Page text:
Paul Dibble is one of the most distinctive and considerable voices in NZ sculpture. “The human figure, objects drawn from contemporary life, the history of NZ and the Pacific form the subject of his work.” (1) His works have clear narrative purposes and contain considerable aesthetic dialogues.
Viewed as an inter-related body of work A Walk in the Park is a monument to human endeavour and (questions) our stewardship of the environment.
Dibble uses space, line, scale and visual deception in characteristically intriguing ways. He contrasts the linear, fabricated, rectangular forms and constructionist dialogues of Corten steel with the expressive, organic, abstracted bird-forms and the human figure in bronze. He builds wonderful metaphors of place and event using the mythic language and symbolism of birds. He uses cultural motifs and parable – The Garden of Eden – but places this in the context of where we live now and what we do there.
Parallel Worlds (2013) is a masterful work with the key elements (a walking figure, a huia) flattened like silhouettes, pointedly facing in opposite directions and thus the (metaphorical) past and future. He assuredly plays about with pictorial and sculptural space, directly contrasting naturalistic and organic elements with fabricated forms.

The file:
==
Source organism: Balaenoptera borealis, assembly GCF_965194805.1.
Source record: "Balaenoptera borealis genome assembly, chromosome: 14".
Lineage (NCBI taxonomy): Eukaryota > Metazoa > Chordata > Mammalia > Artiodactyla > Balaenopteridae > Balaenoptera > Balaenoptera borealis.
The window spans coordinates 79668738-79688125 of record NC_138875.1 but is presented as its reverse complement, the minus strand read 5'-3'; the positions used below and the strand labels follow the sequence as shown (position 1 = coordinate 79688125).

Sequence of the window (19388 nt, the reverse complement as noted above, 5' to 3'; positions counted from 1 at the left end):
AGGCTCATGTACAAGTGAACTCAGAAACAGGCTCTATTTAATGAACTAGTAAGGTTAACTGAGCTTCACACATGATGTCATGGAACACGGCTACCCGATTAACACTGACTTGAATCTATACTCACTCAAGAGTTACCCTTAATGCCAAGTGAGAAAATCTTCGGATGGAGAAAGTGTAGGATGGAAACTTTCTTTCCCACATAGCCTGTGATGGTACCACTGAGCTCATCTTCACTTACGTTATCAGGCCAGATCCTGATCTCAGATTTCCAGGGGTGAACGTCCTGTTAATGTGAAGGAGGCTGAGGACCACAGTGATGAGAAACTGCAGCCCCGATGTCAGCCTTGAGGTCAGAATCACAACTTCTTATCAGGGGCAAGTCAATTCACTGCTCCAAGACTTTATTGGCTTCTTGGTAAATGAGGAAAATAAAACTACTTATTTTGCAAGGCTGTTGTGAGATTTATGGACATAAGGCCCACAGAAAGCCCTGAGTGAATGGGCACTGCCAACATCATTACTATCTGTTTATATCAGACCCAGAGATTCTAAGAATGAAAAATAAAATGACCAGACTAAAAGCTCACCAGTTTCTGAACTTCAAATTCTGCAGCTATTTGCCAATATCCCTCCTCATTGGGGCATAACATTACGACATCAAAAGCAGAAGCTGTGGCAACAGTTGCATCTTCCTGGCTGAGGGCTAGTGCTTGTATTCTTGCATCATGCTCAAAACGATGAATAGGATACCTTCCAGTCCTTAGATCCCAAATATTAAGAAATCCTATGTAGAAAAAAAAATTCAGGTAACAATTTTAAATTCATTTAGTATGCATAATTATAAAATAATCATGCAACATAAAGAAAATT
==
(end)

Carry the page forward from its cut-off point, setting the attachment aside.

Peeling the Apple (2012) is a tableaux hymn to the season of plenty. Dibble uses repetition and spatial division to ‘set the scene’. We ‘feel’ the grass, we ‘know’ the place and ‘the moment’ - we ‘watch’ as he peels the apple, implicitly understanding how fresh and juicy that first fateful bite will be.
The First Orchard (2012) reveals a contemporary Eve. Dibble’s modernisation of that tale is likewise continued and examined in A Neighbour’s Fruit is the Best Fruit (2012).
Tui in the Kowhai (Medium 2) (2010) is a trademark work in which volume is flattened and two-dimensional perspective is rendered in 3D. Fantail Construction (2010) similarly has shallow space but the nuances and individual characters of the fantails – their abstracted and exaggerated scale, the tail feather flourishes – animate the group and unite the three distinctly different objects and spaces into a unified whole with the flat chocolate colouring of the Corten steel providing a grounded stage for “the expressive round surfaces of the bronze birds.” (2)
The internal journey and narratives of the exhibition is completed with three superb works – the iconic The Gold of the Kowhai (2013), the wonderfully stylised Tui (2013) and Flight of the Pigeon (2013).
1. The Large Works of Paul Dibble, Bateman, 2012.